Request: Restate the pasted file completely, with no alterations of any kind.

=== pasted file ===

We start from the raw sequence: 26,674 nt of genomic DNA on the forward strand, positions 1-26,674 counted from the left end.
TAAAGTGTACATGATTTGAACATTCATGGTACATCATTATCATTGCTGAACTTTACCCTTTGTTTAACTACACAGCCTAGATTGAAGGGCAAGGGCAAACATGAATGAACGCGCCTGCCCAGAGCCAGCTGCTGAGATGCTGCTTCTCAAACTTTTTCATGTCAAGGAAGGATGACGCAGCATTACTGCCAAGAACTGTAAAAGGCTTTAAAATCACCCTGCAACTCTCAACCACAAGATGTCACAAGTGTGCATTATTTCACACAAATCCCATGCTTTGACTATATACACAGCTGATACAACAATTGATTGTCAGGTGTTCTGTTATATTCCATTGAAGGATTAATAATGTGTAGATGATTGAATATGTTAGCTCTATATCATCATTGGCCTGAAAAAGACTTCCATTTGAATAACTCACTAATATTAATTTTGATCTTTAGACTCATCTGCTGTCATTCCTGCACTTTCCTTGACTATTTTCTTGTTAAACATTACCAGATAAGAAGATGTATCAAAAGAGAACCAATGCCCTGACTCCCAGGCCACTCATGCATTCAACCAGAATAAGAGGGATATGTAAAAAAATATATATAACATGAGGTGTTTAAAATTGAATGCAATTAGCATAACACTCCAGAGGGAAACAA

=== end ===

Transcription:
We start from the raw sequence: 26,674 nt of genomic DNA on the forward strand, positions 1-26,674 counted from the left end.
TAAAGTGTACATGATTTGAACATTCATGGTACATCATTATCATTGCTGAACTTTACCCTTTGTTTAACTACACAGCCTAGATTGAAGGGCAAGGGCAAACATGAATGAACGCGCCTGCCCAGAGCCAGCTGCTGAGATGCTGCTTCTCAAACTTTTTCATGTCAAGGAAGGATGACGCAGCATTACTGCCAAGAACTGTAAAAGGCTTTAAAATCACCCTGCAACTCTCAACCACAAGATGTCACAAGTGTGCATTATTTCACACAAATCCCATGCTTTGACTATATACACAGCTGATACAACAATTGATTGTCAGGTGTTCTGTTATATTCCATTGAAGGATTAATAATGTGTAGATGATTGAATATGTTAGCTCTATATCATCATTGGCCTGAAAAAGACTTCCATTTGAATAACTCACTAATATTAATTTTGATCTTTAGACTCATCTGCTGTCATTCCTGCACTTTCCTTGACTATTTTCTTGTTAAACATTACCAGATAAGAAGATGTATCAAAAGAGAACCAATGCCCTGACTCCCAGGCCACTCATGCATTCAACCAGAATAAGAGGGATATGTAAAAAAATATATATAACATGAGGTGTTTAAAATTGAATGCAATTAGCATAACACTCCAGAGGGAAACAA